Wednesday, January 24, 2007


death by caricatures

Interesting post on the Corner just now, dealing with Sen. Webb's statement that “the majority of our military” does not support “the way this war is being fought,” and addressing his past statements about the lack of public support for the Vietnam War.

The “professional GOP web toiler” quoted in the post has the better of the argument versus Sen. Webb on the "majority" point. The poll showed a small level of support for the way the war is being fought, but it was non-scientific, and didn't show majority opposition.

The interesting part of the discussion comes in Sen. Webb's discussion of opposition to the Vietnam War. Webb wrote:
The majority of the American people never truly bought the antiwar movement’s logic. While it is correct to say many wearied of an ineffective national strategy as the war dragged on, they never stopped supporting the actual goals for which the United States and South Vietnam fought... [In Sept. 1972,] By a margin of 74 percent to 11 percent, those polled also agreed that “it is important that South Vietnam not fall into the control of the communists.”
This cannot be a surprise. Of course we would rather that South Vietnam not fall to communists-- they were our allies, and communism was bad. We'd all rather win than lose in Iraq, too. But you don't get to just check a box and win. The relevant issues are, (1) is our presence making things better for most Vietnamese/Iraqis, and, (2) is the cost that we are paying proportionate to the benefit to our national interests and the security situation in Iraq.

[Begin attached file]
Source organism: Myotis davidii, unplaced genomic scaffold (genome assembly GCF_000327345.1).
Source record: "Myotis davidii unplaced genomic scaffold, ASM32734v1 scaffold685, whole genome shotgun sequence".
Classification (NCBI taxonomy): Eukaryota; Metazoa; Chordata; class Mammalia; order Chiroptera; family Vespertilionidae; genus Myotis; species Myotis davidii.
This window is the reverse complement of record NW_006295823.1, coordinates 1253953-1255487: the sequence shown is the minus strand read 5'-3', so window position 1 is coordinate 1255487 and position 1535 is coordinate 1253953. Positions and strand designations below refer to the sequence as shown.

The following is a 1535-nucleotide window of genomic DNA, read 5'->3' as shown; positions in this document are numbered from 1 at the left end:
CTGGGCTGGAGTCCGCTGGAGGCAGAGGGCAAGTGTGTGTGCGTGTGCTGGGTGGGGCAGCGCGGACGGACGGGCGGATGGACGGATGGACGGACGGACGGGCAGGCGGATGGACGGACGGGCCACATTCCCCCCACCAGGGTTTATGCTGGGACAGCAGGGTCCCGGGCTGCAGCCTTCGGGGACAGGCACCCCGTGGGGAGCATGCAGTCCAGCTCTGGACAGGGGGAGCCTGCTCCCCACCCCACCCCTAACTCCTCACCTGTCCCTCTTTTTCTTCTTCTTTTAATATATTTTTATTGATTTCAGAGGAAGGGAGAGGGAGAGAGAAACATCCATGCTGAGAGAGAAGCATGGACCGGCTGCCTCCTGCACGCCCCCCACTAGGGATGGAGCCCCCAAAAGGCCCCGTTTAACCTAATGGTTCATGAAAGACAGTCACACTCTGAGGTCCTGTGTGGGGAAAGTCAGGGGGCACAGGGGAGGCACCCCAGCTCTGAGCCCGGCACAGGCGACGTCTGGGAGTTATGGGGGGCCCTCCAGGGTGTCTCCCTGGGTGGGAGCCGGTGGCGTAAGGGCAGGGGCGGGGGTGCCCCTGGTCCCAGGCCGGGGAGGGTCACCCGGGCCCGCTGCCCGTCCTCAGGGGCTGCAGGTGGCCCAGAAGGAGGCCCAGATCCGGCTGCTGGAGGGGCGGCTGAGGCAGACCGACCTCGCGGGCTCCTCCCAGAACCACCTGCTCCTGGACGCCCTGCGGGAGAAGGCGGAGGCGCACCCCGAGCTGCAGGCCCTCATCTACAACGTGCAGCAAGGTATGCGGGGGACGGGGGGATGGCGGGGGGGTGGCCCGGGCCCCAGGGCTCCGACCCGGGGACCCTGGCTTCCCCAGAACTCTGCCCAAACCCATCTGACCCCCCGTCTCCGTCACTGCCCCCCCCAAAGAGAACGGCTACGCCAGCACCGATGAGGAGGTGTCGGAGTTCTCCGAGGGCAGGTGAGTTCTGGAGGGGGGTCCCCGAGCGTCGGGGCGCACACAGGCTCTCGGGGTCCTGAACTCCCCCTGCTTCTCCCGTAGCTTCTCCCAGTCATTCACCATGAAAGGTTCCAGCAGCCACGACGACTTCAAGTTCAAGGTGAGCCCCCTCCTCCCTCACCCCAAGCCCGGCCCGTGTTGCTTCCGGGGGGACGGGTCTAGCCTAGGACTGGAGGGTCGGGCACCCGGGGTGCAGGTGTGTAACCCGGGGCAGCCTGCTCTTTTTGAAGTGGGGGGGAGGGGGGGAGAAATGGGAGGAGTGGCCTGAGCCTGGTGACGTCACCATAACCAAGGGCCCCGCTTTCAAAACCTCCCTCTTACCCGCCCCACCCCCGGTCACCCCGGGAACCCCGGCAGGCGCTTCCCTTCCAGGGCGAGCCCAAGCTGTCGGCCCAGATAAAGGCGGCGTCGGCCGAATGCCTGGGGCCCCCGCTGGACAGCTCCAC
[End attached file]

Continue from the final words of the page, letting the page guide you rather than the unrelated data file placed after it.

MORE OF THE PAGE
One common path to misguided opinions is to ground your own views in opposition to a straw man version of what you perceive your political opponents to believe. Another is to learn one lesson from one moment in history, and perceive every single moment thereafter as a reenactment of that precise moment.

The fact that some people opposed the Iraq War or the Vietnam War for unsound reasons (ie, anything the US does is always wrong, or Bush is just as bad as Saddam, or the Magic 8-Ball said so) does not mean that the best arguments against the war should not be engaged. Who cares what the noisy, or fantasized, or caricatured antiwar activists have to say? They have roughly zero public impact in this country.

All that administration apologists want to talk about now is the downside of failure. Woulda been worth considering five years ago.

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